$$\mathcal{L}(\phi) = \mathbb{E}_{p( \tilde{x}, x, \theta)}[-\log q_{\phi}(θ|x) +\beta D_{KL}(q_{\phi}(θ|x)|| q_{\phi}(θ|\tilde{x}))],$$ where $\beta$ is a hyperparameter scaling the strength of the regularization.

Unfortunately, this regularization scheme requires generating adversarial examples $\tilde{x}$ for each training data point $x$, which makes it computationally highly demanding and infeasible for the SBI setting.

## Regularizing by the Fisher information matrix (FIM)

To adapt the TRADES defense theme to SBI, [Glo23A] propose the following. They formally define the adversarial attack to the amortized density estimator as a perturbation $\delta$ obtained by solving the constrained optimization problem

$$\delta^* = \underset{\delta }{\operatorname{argmax}} ; D_{KL}(q_{\phi}(θ|x)|| q_{\phi}(θ|x + \delta)) ; s.t. ; ||\delta||\leq \epsilon.$$

Note that the use of this equation can be two-fold. It yields adversarial examples for a given observation $x$, and it can be used in the TRADES defense scheme to regularize the NPE loss function.

Next, to avoid the generation of adversarial examples during training, [Glo23A] use the assumption that adversarial perturbations are small enough to approximate the KL-divergence with a second-order Taylor approximation (when expanding around $x+\delta$, the first two terms vanish; see main paper for details and references):

$$D_{KL}(q_{\phi}(θ|x)|| q_{\phi}(θ|x + \delta)) \approx \frac{1}{2}\delta^{\top} \mathcal{I_x}\delta,$$ where $\mathcal{I_x}$ is the Fisher information matrix (FIM).

Figure 2 [Glo23A], Regularizing conditional density estimators by the Fisher information matrix (FIM): The authors trained a normalizing flow with standard negative log-likelihood loss (left) and the FIM-regularized loss (right). For standard loss, the FIM reveals regions where $q_{\phi}(\theta|x)$ changes quickly as a function $x$, while the regularized loss results in smooth density estimates throughout data space.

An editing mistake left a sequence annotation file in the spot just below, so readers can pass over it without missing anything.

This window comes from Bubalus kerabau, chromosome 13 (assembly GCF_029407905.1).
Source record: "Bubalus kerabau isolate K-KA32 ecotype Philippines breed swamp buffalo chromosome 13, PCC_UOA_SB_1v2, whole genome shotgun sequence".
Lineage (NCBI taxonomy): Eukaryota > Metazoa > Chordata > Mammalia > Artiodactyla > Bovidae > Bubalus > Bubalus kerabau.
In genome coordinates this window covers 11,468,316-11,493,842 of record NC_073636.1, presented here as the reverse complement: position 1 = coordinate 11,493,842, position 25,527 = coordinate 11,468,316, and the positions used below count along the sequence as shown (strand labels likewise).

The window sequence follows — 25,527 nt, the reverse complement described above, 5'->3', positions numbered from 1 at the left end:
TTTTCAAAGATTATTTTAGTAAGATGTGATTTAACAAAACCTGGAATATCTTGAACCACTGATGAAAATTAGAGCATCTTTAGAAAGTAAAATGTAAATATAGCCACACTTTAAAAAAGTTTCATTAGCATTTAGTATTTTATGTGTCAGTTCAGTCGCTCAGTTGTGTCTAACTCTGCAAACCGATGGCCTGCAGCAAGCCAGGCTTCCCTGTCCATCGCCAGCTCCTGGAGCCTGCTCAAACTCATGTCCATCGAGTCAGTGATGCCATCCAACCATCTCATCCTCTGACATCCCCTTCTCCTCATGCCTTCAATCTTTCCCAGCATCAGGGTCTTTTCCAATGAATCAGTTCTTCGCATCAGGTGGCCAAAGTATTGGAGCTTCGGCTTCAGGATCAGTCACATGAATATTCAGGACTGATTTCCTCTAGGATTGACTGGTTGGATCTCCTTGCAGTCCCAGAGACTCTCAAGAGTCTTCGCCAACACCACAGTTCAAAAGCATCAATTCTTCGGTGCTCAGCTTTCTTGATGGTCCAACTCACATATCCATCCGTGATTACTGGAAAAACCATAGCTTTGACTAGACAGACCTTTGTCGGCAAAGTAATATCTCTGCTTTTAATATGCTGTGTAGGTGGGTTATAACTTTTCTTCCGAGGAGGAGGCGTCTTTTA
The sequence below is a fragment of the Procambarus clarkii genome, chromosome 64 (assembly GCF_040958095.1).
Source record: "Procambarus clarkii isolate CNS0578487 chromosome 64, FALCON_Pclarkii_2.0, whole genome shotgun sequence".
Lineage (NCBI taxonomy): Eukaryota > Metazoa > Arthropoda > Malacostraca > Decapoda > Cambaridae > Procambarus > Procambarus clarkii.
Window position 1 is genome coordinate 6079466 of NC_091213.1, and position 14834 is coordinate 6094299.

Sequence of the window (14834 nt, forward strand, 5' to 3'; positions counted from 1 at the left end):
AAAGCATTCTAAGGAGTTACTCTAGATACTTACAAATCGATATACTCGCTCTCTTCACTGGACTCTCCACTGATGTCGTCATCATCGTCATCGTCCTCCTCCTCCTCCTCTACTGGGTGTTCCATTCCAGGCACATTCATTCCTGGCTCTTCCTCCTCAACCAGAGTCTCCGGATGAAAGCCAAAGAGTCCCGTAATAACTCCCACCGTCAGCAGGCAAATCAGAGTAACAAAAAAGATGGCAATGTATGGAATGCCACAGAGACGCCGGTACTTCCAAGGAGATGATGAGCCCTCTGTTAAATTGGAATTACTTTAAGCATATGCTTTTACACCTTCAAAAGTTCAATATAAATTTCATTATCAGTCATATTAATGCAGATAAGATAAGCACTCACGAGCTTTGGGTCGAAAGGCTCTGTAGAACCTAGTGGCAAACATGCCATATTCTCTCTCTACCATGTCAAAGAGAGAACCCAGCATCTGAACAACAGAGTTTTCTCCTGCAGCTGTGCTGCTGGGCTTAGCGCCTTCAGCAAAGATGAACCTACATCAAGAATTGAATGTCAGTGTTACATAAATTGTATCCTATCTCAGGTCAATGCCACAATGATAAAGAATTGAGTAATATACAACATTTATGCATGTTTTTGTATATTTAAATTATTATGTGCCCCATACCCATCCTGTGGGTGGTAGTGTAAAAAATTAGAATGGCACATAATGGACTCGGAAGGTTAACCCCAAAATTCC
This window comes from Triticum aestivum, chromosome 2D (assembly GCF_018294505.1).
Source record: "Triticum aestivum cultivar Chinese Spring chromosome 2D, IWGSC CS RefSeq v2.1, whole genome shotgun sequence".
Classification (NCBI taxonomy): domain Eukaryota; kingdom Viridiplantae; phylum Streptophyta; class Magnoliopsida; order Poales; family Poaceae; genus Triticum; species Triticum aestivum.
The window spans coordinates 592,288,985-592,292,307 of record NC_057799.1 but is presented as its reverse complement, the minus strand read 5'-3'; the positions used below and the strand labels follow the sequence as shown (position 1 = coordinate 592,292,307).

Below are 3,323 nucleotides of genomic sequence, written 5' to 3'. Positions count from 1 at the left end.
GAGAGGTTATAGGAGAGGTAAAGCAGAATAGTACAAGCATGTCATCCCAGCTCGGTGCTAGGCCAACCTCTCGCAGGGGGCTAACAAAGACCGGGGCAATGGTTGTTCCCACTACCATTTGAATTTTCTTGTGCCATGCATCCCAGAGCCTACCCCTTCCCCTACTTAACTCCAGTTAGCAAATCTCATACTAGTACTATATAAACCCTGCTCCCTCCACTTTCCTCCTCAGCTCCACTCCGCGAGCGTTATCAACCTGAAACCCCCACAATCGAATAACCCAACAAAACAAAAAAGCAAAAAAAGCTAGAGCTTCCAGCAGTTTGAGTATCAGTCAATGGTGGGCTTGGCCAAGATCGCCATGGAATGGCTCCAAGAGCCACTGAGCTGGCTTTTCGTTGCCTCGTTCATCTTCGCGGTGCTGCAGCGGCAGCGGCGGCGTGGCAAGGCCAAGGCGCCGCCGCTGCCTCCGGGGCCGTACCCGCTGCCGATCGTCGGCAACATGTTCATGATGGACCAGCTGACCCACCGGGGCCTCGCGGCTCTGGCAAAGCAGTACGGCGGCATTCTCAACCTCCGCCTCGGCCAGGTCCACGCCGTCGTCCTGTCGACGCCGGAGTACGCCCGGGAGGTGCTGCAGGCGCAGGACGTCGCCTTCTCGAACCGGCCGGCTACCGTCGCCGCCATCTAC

Intuitively, the FIM characterizes how susceptible the neural network $q_{\phi}$ is to adversarial attacks in different directions in data space (see Figure 2). Specifically, the neural network is most vulnerable along the eigenvector of the FIM with the largest eigenvalue $\lambda_{max}$. Thus, to improve robustness along this direction, one can regularize the NPE loss function with that eigenvalue:

$$\mathcal{L}(\phi) = \mathbb{E}_{p(x, \theta)}[- \log q_{\phi}(\theta | x)+ \beta \lambda_{max}].$$

### Efficient computation of the regularizer

The authors have replaced the generation of adversarial examples during training with the calculation of the eigenvalues of the FIM for every training step, which can still be costly. They propose several additional steps to reduce the computational cost of computing the regularization term during training. For expressive density estimators like normalizing flows that are commonly used in SBI, the FIM needs to be approximated with Monte Carlo sampling. To avoid a new Monte Carlo estimate at every training iteration, the authors propose a moving window average as an approximation, assuming that the neural network changes only slightly with every iteration. Additionally, instead of computing the largest FIM eigenvalue, they compute the trace of the FIM as an upper bound to the eigenvalue. Lastly, they do not save the FIM trace explicitly for every $x$ and training iteration $t$ but instead save the gradient with respect to the neural network parameters averaged over $x$ (i.e., they take the gradients separately for the original loss term and the regularizer term). Overall, this results in the FIM-regularized NPE loss

$$\mathcal{L}_{FIM} = \mathbb{E}_{p(x, \theta)}[- \log q_{\phi}(\theta | x)]+ \beta \mathbb{E}_{p(x)}[tr(\hat{\mathcal{I}}_x^{(t)})].$$

## Empirical results

The authors use six high-dimensional benchmark tasks that they adapted from an established benchmarking framework for SBI algorithms [Lue21B]. They compare their FIM-regularized NPE loss against the standard NPE loss and two alternative defense strategies.

They use two performance metrics: The effect of the adversarial attack on the posterior estimation quantified by the KL-divergence between the posterior estimates given the clean and perturbed data, $D_{KL}(q(\theta|x)||q(\theta | \tilde{x}))$, and the expected coverage of the perturbed posterior estimates, indicating whether posterior estimates are under-, or overconfident.

Figure 5 summarizes their results and has three essential takeaways:

1. FIM-regularization performs on par with other defense methods, but it is computationally substantially more efficient and scalable, as it does not require generating adversarial examples during training (panel A).
2. The expected coverage metric shows that posterior estimates obtained with FIM-regularization all contain the underlying parameters even with strong adversarial perturbations, as desired for safe-critical applications of SBI (panel B).
3. With FIM, one can use the regularization parameter $\beta$ to trade off posterior accuracy and adversarial robustness. Panel C shows that a substantial gain in robustness only leads to a small drop in accuracy.

Lastly, the authors apply their approach to a high-dimensional and computationally demanding SBI problem from neuroscience. They find that in this challenging setting, FIM-regularization still leads to more robust and conservative posterior estimates and realistic predictive samples.